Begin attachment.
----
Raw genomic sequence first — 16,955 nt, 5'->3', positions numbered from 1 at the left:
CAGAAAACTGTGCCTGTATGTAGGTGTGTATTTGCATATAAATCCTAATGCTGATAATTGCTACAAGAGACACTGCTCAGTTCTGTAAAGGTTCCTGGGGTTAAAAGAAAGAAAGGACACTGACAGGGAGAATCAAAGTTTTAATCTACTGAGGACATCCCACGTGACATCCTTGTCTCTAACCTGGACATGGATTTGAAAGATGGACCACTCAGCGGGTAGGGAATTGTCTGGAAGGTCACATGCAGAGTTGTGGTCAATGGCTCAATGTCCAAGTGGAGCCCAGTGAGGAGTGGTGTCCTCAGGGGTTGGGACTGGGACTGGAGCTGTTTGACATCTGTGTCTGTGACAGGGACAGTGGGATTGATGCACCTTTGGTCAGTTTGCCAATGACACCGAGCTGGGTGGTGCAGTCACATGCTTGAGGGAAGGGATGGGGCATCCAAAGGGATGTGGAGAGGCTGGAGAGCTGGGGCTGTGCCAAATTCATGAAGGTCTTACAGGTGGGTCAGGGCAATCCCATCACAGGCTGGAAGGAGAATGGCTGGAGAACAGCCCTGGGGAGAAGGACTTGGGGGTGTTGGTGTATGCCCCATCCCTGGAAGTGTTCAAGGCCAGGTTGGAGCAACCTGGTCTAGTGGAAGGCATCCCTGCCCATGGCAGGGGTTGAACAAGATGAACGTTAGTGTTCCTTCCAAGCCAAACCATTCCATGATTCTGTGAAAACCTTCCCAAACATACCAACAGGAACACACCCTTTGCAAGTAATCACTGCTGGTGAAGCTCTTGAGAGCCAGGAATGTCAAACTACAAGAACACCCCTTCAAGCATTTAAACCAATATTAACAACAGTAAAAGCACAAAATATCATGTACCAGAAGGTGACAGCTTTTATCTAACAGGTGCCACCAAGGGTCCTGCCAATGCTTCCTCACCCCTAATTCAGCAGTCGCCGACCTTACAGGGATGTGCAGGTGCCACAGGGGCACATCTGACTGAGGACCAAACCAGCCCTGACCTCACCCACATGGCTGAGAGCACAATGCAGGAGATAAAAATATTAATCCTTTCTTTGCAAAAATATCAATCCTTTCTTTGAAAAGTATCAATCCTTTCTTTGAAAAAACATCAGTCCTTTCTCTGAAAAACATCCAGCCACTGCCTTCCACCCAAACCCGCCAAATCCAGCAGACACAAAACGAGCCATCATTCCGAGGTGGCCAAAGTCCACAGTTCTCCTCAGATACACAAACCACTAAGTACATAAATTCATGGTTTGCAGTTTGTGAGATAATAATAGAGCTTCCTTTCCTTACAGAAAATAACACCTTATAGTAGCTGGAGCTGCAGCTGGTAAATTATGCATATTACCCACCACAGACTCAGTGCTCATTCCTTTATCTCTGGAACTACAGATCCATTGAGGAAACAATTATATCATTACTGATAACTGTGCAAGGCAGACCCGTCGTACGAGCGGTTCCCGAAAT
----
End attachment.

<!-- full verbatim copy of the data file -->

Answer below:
Raw genomic sequence first — 16,955 nt, 5'->3', positions numbered from 1 at the left:
CAGAAAACTGTGCCTGTATGTAGGTGTGTATTTGCATATAAATCCTAATGCTGATAATTGCTACAAGAGACACTGCTCAGTTCTGTAAAGGTTCCTGGGGTTAAAAGAAAGAAAGGACACTGACAGGGAGAATCAAAGTTTTAATCTACTGAGGACATCCCACGTGACATCCTTGTCTCTAACCTGGACATGGATTTGAAAGATGGACCACTCAGCGGGTAGGGAATTGTCTGGAAGGTCACATGCAGAGTTGTGGTCAATGGCTCAATGTCCAAGTGGAGCCCAGTGAGGAGTGGTGTCCTCAGGGGTTGGGACTGGGACTGGAGCTGTTTGACATCTGTGTCTGTGACAGGGACAGTGGGATTGATGCACCTTTGGTCAGTTTGCCAATGACACCGAGCTGGGTGGTGCAGTCACATGCTTGAGGGAAGGGATGGGGCATCCAAAGGGATGTGGAGAGGCTGGAGAGCTGGGGCTGTGCCAAATTCATGAAGGTCTTACAGGTGGGTCAGGGCAATCCCATCACAGGCTGGAAGGAGAATGGCTGGAGAACAGCCCTGGGGAGAAGGACTTGGGGGTGTTGGTGTATGCCCCATCCCTGGAAGTGTTCAAGGCCAGGTTGGAGCAACCTGGTCTAGTGGAAGGCATCCCTGCCCATGGCAGGGGTTGAACAAGATGAACGTTAGTGTTCCTTCCAAGCCAAACCATTCCATGATTCTGTGAAAACCTTCCCAAACATACCAACAGGAACACACCCTTTGCAAGTAATCACTGCTGGTGAAGCTCTTGAGAGCCAGGAATGTCAAACTACAAGAACACCCCTTCAAGCATTTAAACCAATATTAACAACAGTAAAAGCACAAAATATCATGTACCAGAAGGTGACAGCTTTTATCTAACAGGTGCCACCAAGGGTCCTGCCAATGCTTCCTCACCCCTAATTCAGCAGTCGCCGACCTTACAGGGATGTGCAGGTGCCACAGGGGCACATCTGACTGAGGACCAAACCAGCCCTGACCTCACCCACATGGCTGAGAGCACAATGCAGGAGATAAAAATATTAATCCTTTCTTTGCAAAAATATCAATCCTTTCTTTGAAAAGTATCAATCCTTTCTTTGAAAAAACATCAGTCCTTTCTCTGAAAAACATCCAGCCACTGCCTTCCACCCAAACCCGCCAAATCCAGCAGACACAAAACGAGCCATCATTCCGAGGTGGCCAAAGTCCACAGTTCTCCTCAGATACACAAACCACTAAGTACATAAATTCATGGTTTGCAGTTTGTGAGATAATAATAGAGCTTCCTTTCCTTACAGAAAATAACACCTTATAGTAGCTGGAGCTGCAGCTGGTAAATTATGCATATTACCCACCACAGACTCAGTGCTCATTCCTTTATCTCTGGAACTACAGATCCATTGAGGAAACAATTATATCATTACTGATAACTGTGCAAGGCAGACCCGTCGTACGAGCGGTTCCCGAAAT